Sandra Bland's Family Orders Independent Autopsy After Alleged Jail Suicide

PHOTO: An undated handout photo provided by the Waller County Sheriffs Office shows Sandra Bland, who died on July 13, 2015 in a Waller County jail cell in Hempstead, Texas.PlayWaller County Sheriff's Office/AP Photo
WATCH Sandra Bland's Family Orders Private Autopsy to Clarify Her Death

The family of Sandra Bland, who died in police custody Monday in Texas, has ordered an independent autopsy to be conducted today, a family attorney told ABC News.

The family expects autopsy results with 48 to 72 hours, family attorney Cannon Lambert said.

"We want to understand how it is that this kind of played out and what will end up ultimately being the cause of death," Lambert said.

While authorities said that Bland, 28, committed suicide, her relatives say she was days away from starting a new job and would never take her own life.

Bland, who lived in the Chicago suburb of Naperville, graduated from Prairie View A&M University and was planning to move back to Texas. She was arrested on July 10 in Prairie View following a routine traffic stop, with authorities alleging that she was "argumentative and uncooperative."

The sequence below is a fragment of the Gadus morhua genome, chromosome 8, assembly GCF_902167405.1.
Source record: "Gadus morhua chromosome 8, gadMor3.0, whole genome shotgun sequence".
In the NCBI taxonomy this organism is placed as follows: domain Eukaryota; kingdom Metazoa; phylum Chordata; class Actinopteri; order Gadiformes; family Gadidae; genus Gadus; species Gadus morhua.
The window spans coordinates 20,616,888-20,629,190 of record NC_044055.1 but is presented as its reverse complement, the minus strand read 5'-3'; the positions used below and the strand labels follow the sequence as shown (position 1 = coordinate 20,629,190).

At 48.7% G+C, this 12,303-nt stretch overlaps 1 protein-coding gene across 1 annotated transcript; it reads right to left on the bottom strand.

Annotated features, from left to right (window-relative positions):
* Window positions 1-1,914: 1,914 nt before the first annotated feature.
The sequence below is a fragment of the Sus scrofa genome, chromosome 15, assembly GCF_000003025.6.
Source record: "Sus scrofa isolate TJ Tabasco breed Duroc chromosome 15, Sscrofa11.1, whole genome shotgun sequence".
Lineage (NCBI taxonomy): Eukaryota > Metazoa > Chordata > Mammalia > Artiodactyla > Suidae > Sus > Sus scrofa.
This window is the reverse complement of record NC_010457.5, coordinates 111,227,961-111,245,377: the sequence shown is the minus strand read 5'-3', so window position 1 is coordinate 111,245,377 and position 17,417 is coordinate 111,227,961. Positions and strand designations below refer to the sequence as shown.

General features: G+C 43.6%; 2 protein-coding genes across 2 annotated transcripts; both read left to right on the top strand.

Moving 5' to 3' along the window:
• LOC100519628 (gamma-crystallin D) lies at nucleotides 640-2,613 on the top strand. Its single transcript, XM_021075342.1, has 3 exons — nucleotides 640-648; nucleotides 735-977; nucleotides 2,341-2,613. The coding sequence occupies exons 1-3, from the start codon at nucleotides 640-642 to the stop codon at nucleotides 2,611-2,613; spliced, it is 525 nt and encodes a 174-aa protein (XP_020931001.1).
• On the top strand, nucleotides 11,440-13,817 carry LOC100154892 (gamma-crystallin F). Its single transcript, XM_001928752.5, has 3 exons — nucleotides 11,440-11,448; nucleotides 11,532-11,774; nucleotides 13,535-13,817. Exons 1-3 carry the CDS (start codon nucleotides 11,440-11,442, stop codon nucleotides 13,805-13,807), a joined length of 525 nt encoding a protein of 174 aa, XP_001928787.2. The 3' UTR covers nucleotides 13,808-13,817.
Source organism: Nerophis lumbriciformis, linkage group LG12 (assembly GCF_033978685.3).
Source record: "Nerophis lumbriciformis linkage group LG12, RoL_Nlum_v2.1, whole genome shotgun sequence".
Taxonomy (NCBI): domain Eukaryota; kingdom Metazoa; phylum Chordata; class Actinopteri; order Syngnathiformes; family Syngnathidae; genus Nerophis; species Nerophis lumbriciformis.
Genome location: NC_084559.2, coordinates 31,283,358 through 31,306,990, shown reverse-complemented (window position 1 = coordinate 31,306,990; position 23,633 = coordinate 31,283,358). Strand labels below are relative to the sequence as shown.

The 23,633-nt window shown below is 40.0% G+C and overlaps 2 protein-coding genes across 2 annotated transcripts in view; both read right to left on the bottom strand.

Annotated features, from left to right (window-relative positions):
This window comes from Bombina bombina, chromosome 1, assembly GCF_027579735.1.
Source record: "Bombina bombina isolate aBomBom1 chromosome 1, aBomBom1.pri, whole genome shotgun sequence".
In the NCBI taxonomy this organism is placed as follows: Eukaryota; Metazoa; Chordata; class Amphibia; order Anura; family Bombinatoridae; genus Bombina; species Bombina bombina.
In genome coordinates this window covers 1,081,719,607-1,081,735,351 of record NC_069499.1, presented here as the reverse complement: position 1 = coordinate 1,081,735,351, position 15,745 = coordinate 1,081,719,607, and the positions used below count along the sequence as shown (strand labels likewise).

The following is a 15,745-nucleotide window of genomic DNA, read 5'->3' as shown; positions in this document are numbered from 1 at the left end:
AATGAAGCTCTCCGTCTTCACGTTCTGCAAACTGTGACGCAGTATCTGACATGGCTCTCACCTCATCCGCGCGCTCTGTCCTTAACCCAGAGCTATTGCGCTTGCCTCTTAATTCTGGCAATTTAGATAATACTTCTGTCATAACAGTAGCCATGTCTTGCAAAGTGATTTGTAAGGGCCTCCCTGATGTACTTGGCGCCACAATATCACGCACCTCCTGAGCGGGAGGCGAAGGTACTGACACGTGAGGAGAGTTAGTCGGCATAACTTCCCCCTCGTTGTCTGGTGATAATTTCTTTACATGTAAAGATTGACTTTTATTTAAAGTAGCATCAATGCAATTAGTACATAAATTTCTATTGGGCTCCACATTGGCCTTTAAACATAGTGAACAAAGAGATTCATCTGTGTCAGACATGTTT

In cell phone video of the arrest that was posted to YouTube, Bland can be heard questioning officers’ tactics, accusing them of slamming her to the ground.

Bland was found dead in her cell three days later.

Waller County District Attorney Elton Mathis said an autopsy found Bland died by asphyxiation and that she used a plastic bag to hang herself from a partition in her cell. He added that although jail video didn't show what went on in Bland's cell, it showed no one went in or out of it from the time she was placed there until a jailer found her unconscious.

A prosecutor said Thursday that he will present the findings of a Texas Rangers' investigation to a grand jury. The FBI is also investigating the circumstances surrounding Bland's death.

Bland previously discussed her struggle with depression in a video posted to Facebook in March.

"I want you guys to know it's a daily struggle. It's a daily test," she said. "Depression is nothing but the devil. It's a way of mind and it's a way of thinking."

The Associated Press contributed to this report.